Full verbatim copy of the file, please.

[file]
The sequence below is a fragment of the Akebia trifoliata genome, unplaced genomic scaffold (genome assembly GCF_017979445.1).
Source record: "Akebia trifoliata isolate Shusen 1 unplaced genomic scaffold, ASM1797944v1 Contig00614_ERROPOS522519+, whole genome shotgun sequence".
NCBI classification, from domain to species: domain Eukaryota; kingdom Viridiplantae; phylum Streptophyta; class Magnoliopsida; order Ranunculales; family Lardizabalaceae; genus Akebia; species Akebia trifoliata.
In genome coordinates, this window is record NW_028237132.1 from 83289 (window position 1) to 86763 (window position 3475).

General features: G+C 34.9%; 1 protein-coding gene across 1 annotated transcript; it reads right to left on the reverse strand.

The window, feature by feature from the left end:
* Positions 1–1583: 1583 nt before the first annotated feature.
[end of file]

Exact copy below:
The sequence below is a fragment of the Akebia trifoliata genome, unplaced genomic scaffold (genome assembly GCF_017979445.1).
Source record: "Akebia trifoliata isolate Shusen 1 unplaced genomic scaffold, ASM1797944v1 Contig00614_ERROPOS522519+, whole genome shotgun sequence".
NCBI classification, from domain to species: domain Eukaryota; kingdom Viridiplantae; phylum Streptophyta; class Magnoliopsida; order Ranunculales; family Lardizabalaceae; genus Akebia; species Akebia trifoliata.
In genome coordinates, this window is record NW_028237132.1 from 83289 (window position 1) to 86763 (window position 3475).

General features: G+C 34.9%; 1 protein-coding gene across 1 annotated transcript; it reads right to left on the reverse strand.

The window, feature by feature from the left end:
* Positions 1–1583: 1583 nt before the first annotated feature.